A claimant must state whether they do not have a Social Security number and are not a U.S. citizen or resident alien. The form asks claimants to share some voluntary demographic information as well, such as race/ethnicity, annual household income, gender and the number of people in their household.
The California Lottery does not require a claimant to go through a background check in order to claim a prize. The Lottery may disclose information that a claimant provides to various state and federal agencies, including the California Controller’s Office, the California Franchise Tax Board, the California Health and Welfare Agency and the U.S. Internal Revenue Service. The Lottery will not disclose information on the claimant’s form to members of the public.
The Lottery automatically collects an app or website user’s approximate physical location through their Internet Protocol (IP) address and/or use of geolocation services. The California Lottery may combine different information that it collects and receives from Lottery-affiliated services, as well as information obtained from other companies. This provides the Lottery with information to offer customized services based on location information determined by the user’s IP address.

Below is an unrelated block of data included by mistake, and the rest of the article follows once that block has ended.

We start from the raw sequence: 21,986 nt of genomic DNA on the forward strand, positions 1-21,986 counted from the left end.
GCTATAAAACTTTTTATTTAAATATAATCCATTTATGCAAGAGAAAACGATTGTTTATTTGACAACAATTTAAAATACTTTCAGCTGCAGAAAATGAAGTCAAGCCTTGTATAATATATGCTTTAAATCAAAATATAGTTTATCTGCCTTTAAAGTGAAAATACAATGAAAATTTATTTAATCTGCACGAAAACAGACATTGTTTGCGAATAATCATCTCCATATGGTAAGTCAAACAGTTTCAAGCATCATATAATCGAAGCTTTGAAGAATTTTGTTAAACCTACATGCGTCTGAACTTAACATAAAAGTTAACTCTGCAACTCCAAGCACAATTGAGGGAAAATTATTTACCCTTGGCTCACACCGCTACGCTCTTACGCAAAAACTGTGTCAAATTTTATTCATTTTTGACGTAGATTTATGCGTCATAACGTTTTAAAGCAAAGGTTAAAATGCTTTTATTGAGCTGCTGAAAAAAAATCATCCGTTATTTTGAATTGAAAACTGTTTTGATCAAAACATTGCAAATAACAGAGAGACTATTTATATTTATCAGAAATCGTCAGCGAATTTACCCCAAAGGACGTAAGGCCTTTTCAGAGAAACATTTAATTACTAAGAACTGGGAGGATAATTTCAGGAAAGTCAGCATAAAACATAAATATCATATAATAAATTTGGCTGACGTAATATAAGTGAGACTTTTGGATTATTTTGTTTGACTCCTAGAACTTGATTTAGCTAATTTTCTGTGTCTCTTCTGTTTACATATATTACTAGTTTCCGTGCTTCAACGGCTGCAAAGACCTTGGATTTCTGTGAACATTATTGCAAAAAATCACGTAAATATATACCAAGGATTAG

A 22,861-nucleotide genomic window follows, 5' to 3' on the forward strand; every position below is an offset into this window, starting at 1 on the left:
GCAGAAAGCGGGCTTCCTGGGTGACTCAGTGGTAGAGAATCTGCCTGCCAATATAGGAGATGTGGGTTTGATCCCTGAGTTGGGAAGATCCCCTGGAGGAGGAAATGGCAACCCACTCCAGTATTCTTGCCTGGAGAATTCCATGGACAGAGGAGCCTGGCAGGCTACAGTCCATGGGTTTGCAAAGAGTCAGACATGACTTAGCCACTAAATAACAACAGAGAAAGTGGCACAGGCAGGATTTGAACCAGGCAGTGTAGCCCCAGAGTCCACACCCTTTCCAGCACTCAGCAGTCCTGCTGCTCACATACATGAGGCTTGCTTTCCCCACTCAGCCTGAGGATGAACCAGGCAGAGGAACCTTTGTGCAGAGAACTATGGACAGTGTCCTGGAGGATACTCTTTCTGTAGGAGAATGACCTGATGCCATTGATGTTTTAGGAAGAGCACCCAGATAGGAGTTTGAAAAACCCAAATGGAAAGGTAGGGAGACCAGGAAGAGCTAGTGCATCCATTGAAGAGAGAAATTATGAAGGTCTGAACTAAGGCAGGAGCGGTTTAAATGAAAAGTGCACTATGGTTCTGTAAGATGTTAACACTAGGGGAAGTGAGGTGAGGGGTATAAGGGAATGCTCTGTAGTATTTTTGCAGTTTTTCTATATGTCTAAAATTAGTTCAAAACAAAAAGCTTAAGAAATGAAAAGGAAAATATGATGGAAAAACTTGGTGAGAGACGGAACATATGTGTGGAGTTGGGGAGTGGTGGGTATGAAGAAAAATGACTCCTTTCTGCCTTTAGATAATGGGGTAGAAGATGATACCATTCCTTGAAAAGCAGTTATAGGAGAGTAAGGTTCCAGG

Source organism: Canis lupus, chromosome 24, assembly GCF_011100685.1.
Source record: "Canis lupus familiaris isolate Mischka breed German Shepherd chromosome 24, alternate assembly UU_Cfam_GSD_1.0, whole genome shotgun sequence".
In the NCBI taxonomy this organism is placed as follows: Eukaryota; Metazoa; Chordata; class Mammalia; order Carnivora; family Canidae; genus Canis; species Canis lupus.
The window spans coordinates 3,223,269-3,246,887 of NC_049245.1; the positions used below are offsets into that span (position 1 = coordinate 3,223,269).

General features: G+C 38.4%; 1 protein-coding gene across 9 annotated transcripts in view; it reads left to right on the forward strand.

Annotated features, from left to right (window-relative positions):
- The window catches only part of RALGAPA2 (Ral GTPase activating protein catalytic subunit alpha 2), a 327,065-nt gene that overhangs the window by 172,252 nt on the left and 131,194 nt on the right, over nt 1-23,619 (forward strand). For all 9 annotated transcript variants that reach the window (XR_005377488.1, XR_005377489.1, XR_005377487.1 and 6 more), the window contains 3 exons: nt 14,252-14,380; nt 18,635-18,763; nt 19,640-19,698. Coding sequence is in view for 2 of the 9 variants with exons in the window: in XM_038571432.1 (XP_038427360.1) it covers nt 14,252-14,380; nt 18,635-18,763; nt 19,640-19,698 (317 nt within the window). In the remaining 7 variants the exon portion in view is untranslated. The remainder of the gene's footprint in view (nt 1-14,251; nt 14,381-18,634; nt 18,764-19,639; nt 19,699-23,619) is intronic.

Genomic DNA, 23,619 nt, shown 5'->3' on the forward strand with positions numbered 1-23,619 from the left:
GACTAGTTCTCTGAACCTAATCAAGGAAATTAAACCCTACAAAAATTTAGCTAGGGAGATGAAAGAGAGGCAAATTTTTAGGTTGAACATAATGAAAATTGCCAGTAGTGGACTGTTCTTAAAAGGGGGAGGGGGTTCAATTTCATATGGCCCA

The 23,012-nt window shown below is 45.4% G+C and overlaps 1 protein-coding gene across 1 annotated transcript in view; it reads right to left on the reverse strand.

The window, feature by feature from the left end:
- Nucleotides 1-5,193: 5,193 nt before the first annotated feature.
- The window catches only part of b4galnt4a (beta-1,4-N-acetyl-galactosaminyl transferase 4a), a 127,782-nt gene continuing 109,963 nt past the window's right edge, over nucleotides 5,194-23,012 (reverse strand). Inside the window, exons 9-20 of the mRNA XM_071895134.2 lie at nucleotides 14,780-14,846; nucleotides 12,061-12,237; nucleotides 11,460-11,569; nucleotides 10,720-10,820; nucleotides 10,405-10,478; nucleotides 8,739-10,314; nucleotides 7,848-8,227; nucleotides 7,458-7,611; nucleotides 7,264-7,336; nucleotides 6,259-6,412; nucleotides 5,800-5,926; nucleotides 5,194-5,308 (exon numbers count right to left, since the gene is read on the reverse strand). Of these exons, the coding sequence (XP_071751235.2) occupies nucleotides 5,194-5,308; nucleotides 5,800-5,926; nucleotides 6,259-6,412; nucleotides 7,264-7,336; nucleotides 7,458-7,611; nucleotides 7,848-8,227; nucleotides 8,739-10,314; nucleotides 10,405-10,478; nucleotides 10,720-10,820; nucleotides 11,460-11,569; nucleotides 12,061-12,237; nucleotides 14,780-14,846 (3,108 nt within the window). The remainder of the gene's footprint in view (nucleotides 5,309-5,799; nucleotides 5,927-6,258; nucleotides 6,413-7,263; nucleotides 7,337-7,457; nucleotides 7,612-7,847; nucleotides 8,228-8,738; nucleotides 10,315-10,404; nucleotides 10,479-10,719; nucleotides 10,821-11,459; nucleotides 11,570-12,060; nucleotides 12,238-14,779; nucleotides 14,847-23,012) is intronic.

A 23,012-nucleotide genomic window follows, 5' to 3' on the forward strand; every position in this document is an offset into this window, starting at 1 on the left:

The Lottery takes reasonable precautions to protect personal information from loss, unauthorized access, illegal use and unauthorized disclosure. The protections include Secure Socket Layer (SSL) encryption software to protect individuals’ personal information during transmission of this information through the Lottery’s website and mobile app.
Opportunity to Review Personal Information
The California Lottery allows people who provide personal information to review the information; individuals can contest the accuracy or completeness of information. They should make the request by contacting the California Lottery’s privacy coordinator at: firstname.lastname@example.org.
No Claim if Fraud